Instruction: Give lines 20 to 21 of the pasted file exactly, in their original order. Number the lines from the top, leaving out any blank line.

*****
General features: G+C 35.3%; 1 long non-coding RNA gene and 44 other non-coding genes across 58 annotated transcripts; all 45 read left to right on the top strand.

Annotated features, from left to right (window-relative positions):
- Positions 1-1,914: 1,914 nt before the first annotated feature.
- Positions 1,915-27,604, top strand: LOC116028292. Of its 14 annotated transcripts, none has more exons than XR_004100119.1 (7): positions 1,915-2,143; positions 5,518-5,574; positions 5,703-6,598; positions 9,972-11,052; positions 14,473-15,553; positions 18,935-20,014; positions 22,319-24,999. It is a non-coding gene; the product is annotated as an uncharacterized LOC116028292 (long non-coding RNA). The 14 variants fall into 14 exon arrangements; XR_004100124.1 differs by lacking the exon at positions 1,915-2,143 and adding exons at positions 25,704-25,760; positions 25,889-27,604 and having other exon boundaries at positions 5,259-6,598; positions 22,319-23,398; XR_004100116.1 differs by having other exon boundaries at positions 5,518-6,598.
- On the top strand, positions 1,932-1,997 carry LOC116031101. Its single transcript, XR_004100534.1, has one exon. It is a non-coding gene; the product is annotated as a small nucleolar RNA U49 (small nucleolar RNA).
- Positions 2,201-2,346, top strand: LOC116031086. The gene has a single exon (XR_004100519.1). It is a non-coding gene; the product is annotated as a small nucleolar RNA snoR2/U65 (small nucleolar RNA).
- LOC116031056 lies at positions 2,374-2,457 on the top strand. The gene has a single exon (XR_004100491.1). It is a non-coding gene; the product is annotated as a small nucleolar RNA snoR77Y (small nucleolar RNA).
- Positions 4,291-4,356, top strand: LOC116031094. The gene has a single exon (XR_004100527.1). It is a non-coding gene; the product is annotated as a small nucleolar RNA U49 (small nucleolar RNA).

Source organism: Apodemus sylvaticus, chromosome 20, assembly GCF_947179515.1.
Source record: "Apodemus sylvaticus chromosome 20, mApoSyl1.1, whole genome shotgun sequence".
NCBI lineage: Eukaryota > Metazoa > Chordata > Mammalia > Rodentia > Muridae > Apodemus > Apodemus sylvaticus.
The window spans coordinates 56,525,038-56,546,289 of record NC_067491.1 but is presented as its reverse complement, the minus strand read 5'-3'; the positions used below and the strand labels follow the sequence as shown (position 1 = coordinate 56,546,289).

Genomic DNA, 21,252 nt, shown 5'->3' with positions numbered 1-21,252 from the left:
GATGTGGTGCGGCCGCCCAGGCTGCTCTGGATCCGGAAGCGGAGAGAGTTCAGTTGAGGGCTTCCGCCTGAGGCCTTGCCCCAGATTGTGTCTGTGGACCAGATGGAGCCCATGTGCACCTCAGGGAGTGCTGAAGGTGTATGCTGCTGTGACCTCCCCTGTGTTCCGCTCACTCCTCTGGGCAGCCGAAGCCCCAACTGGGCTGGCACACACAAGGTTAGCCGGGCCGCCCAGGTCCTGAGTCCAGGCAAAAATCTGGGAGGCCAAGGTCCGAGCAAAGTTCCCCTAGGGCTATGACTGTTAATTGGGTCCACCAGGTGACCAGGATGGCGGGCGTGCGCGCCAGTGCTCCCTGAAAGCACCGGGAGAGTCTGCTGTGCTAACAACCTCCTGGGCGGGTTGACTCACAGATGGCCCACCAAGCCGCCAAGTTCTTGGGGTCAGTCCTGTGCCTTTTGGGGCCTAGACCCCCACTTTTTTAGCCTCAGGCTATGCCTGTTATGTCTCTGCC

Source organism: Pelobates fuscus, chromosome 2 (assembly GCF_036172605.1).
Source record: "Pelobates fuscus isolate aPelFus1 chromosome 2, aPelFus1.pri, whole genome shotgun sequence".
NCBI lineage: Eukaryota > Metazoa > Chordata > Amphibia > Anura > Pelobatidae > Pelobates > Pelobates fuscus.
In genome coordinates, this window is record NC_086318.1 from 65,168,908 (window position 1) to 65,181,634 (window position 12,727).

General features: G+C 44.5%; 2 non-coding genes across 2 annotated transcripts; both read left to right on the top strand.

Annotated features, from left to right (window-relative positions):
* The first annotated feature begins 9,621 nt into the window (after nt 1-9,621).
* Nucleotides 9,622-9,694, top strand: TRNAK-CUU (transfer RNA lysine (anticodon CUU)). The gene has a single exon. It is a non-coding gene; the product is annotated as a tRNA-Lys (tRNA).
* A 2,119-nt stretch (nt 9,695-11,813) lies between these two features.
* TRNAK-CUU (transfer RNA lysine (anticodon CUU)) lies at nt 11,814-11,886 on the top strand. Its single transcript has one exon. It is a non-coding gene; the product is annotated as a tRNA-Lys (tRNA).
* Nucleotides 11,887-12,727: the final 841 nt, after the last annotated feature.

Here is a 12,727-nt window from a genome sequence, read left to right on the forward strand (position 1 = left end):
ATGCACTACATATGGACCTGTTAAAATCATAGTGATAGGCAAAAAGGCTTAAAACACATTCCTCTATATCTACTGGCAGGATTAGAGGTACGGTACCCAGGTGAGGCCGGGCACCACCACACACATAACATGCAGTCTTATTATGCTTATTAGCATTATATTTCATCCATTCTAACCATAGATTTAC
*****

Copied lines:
Annotated features, from left to right (window-relative positions):
* The first annotated feature begins 9,621 nt into the window (after nt 1-9,621).